From Middle English messengere, messingere, messangere, from Old French messanger, a variant of Old French messagier (French messager), equivalent to message + -er. Doublet of messager. Displaced native Old English boda (“messenger, envoy”) and ǣrendraca (“messenger, ambassador”).
For the replacement of -ager with -enger, -inger, -anger, compare passenger, harbinger, scavenger, porringer. This development may have been merely the addition of n, or it may have resulted due to contamination from other suffixes such as Middle English -ing and the rare Old French -ange, -enc, -inge, -inghe (“-ing”) for Old French -age (“-age”).
- (General American) IPA(key): /ˈmɛs.n̩.d͡ʒɚ/
- (Received Pronunciation) IPA(key): /ˈmɛs.n̩.d͡ʒə/
Audio (US) (file)
- Hyphenation: mes‧sen‧ger
messenger (plural messengers)
- One who brings messages.
- The secretary bird.
- The supporting member of an aerial cable (electric power or telephone or data).
- (law) A person appointed to perform certain ministerial duties under bankrupt and insolvent laws, such as to take charge of the estate of the bankrupt or insolvent.
- (Can we date this quote?), James Burrow, Reports of Cases Adjudged in the Court of King's Bench:
- The Messenger under the joint Commission of Bankruptcy might have seized the Whole, if they had remained in their Warehouse
- (computing) An instant messenger program.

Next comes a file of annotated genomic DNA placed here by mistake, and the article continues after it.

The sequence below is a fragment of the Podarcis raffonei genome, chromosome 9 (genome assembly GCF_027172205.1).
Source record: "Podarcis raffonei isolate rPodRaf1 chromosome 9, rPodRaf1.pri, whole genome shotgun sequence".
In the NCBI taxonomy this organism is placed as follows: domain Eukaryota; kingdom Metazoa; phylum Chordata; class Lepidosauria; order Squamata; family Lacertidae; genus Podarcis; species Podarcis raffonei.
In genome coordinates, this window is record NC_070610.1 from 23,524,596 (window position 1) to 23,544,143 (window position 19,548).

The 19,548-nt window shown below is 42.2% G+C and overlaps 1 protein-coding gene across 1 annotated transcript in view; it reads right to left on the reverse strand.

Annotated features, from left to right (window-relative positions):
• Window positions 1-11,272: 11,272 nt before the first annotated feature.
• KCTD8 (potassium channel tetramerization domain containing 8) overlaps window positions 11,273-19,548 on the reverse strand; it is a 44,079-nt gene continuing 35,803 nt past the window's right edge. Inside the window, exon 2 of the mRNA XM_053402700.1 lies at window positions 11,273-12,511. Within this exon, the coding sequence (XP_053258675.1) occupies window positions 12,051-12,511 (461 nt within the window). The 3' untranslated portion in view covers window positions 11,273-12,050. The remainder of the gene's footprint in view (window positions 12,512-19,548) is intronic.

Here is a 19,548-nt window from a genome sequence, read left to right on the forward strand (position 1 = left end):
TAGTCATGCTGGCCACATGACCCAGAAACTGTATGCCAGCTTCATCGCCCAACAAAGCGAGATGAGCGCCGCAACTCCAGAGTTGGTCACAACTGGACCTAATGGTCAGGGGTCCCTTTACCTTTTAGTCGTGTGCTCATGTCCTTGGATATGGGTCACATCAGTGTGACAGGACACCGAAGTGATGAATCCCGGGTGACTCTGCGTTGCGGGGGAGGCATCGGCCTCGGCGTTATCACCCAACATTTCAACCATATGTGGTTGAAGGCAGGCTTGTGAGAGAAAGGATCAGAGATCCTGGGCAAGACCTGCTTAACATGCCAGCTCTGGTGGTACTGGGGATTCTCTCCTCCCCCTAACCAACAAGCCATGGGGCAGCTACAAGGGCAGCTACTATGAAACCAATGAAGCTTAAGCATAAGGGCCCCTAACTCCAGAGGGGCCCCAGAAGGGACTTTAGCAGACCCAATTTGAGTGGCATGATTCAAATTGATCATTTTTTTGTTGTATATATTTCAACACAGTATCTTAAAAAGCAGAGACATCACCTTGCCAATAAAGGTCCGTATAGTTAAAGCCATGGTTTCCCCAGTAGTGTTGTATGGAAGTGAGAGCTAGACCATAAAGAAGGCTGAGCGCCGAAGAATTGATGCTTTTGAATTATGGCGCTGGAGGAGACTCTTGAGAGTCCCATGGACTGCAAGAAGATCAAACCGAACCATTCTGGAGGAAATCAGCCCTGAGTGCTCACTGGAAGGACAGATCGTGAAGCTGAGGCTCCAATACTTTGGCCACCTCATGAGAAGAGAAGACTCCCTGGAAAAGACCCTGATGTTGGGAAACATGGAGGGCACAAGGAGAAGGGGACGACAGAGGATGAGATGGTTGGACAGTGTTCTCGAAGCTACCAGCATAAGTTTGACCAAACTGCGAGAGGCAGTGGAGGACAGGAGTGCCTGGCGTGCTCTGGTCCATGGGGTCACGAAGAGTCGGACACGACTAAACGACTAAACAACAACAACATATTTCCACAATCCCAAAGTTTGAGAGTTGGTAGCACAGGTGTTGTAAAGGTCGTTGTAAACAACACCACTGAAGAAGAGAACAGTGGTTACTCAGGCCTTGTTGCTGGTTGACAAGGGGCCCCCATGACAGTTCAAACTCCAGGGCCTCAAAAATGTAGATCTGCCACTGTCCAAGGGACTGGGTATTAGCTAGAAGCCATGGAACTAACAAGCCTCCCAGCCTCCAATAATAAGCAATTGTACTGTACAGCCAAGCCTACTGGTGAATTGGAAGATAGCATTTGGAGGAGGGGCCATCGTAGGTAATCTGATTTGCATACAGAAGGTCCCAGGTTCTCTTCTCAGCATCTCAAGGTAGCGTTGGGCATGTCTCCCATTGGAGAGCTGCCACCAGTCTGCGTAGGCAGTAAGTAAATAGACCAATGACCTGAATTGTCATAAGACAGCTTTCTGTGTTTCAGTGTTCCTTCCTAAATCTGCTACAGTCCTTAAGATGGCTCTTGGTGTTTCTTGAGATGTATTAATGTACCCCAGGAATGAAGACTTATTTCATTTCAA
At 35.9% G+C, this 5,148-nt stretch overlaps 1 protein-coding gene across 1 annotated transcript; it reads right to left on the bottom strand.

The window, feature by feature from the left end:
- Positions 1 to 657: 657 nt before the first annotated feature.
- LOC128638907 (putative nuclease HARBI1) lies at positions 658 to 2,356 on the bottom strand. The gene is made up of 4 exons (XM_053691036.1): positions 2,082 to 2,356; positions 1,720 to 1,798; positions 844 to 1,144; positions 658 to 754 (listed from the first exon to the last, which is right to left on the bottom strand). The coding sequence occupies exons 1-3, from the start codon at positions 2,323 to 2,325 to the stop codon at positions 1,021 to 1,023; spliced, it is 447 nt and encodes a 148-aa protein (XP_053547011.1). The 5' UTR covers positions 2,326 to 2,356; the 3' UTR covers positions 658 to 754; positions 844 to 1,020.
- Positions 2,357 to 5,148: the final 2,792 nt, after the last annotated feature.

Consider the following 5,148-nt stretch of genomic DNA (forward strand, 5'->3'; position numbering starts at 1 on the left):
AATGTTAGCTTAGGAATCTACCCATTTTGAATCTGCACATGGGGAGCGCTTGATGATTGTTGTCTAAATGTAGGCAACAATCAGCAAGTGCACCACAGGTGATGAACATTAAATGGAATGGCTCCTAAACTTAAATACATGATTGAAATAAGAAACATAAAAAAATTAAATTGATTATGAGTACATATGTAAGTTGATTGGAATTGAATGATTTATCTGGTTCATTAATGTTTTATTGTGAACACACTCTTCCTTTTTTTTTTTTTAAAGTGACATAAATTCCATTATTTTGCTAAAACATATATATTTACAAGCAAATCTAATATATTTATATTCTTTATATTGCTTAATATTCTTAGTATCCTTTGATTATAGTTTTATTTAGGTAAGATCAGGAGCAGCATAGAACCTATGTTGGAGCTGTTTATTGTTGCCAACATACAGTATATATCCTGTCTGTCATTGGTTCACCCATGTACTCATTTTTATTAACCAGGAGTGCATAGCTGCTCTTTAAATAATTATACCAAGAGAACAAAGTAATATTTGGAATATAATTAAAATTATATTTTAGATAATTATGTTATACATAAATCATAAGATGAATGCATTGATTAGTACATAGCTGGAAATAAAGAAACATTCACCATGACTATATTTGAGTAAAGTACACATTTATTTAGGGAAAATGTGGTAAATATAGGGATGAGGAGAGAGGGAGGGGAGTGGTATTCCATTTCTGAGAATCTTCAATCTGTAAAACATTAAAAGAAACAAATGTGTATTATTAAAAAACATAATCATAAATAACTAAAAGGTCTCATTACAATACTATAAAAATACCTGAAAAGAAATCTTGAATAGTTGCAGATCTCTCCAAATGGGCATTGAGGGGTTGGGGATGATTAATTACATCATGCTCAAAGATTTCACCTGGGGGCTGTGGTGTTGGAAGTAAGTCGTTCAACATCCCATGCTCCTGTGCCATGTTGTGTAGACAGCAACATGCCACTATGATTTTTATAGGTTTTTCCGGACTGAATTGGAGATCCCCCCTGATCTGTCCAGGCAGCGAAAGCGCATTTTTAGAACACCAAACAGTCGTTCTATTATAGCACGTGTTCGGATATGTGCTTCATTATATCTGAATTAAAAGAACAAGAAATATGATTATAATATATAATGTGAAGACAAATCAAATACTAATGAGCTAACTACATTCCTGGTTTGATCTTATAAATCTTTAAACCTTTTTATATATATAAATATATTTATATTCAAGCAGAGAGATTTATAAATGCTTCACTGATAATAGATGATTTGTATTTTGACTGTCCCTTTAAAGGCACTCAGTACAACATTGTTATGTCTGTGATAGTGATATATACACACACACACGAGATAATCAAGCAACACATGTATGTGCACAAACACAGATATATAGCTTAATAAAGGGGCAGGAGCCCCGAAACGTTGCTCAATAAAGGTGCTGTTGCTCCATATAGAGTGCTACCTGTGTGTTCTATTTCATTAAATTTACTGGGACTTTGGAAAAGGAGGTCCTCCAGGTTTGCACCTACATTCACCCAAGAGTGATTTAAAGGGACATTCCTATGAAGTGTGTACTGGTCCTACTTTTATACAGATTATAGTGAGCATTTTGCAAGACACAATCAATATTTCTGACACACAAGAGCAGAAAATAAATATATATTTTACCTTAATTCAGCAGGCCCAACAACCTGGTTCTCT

- 2006, United States. Congress. House. Committee on Energy and Commerce. Subcommittee on Oversight and Investigations, Sexual exploitation of children over the Internet, page 395:
- The 4 primary messengers include [sic] AOL Instant Messenger, ICQ, Yahoo! Messenger, and MSN Messenger.
- 2010, Tim Collins, A Woman's Guide to Internet Dating, A Male Perspective, page 49:
- Have them meet you on your favorite messenger program. IMs provide a means of instant chat without waiting on someone to respond back to you.
- (figurative) A forerunner or harbinger.
- a messenger of doom
- A light scudding cloud preceding a storm.
- A piece of paper, etc., blown up a string to a kite.
- (nautical) A light line with which a heavier line may be hauled e.g. from the deck of a ship to the pier.
- (oceanography) A weight dropped down a line to close a Nansen bottle.
- (Scotland) A messenger-at-arms.
- (bowling) A pin which travels across the pin deck to knock over another pin, usually for a strike.
Derived terms edit
- (transitive) To send something by messenger.
- I'll messenger over the signed documents.